One definition of feminism: A critique of the gendered nature of power in a given society and a series
|Charlize Theron as Imperator Furiosa in
‘Mad Max: Fury Road’ (2015). She holds a
rifle and is in front of an armored truck.
Courtesy of Warner Brothers Pictures
of actions stemming from that critique.
In Mad Max Fury Road, as I wrote about in my new review from Vice, those actions involve writing “We are not things” on the harem floor and escaping in a WAR MACHINE with Imperator Furiosa to try and reach the Green Land.
Let’s just say that the escape does not go smoothly.
This was my first feature movie review. I actually went to a theater and sat in a room mostly filled with other critics, most of whom knew each other. I, being gregarious, introduced myself to a man who turned out to be Brian Tallarico, editor of Rogerebert.com. While my piece is an essay about feminism and movie history, he’s written a great proper review for you to read. 4 out of 4 stars, so you can see he liked it too.
Mad Max is iconic, despite the failings of the third movie. My friend Sean, who is a bit older than me, saw the first two movies repeatedly as a teenager. He wrote me, “Our generation had the horror of Cold War gone wrong put squarely in front of us. Upbeat David Bowie videos had mushroom clouds in them, vigilantes were frequent TV heros, and Max Rockatansky showed us what life in the new world was going to be like.”
It generated a huge wave of future nostalgia. Even now, there is a Society For Creative Anachronism-like group that gathers on Wasteland Weekend, recreating a future that hasn’t happened yet, souping up cars, making costumes, and presumably consuming two-headed lizards for sustenance.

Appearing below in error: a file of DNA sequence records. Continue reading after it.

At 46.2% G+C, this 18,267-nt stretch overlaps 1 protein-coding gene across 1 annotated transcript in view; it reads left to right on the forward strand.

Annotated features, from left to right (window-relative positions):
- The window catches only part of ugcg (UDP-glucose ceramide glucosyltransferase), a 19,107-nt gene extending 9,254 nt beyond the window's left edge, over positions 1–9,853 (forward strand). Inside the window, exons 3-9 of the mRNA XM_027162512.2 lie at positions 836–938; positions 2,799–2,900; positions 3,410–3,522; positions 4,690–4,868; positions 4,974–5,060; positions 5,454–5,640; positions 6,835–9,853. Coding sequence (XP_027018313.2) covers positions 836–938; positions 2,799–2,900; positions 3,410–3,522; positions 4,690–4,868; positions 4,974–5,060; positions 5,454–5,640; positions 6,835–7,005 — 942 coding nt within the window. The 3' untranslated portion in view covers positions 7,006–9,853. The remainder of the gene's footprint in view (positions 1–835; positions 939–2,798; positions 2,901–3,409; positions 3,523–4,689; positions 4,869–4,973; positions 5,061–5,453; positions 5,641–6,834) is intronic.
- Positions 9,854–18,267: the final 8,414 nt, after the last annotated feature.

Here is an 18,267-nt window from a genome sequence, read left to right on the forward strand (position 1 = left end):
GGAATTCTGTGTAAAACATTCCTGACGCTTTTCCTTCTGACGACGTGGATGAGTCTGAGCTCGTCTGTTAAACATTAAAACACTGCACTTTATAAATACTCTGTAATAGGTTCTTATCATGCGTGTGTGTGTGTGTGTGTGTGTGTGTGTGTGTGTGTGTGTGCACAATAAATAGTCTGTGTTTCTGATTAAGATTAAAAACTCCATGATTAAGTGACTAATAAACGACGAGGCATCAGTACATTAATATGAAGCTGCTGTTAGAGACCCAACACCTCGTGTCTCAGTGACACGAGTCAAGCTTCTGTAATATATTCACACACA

And now, we have a movie that at its core contains all the great elements of the first two Mad Max films – motion, cars, chrome, costumes, horror, death, disease, and hope. And there’s a literal patriarchy (Immortan Joe and his sons) that needs to be smashed.
We are not things, say the women, and they prove their agency by what follows.
A SMALL SPOILER FOR MAD MAX 4 FOLLOWS. IT’S NOT A BIG DEAL AS IT’S SOMETHING THAT DOESN’T HAPPEN
John Scalzi once wrote an essay about Ellen Ripley. Sadly, the essay is down, but over at his blog, he writes, [Note – Scalzi sent me the correct link to his essay and I fixed it here] “I talk about who is the best female science fiction film character in history (you should be able to guess from the picture and headline) and why that’s actually a problem for science fiction film — not for the character herself, but what it means for the genre.”
UPDATE – Scalzi also sent me a link to this piece on Ripley “paving the way” for later heros.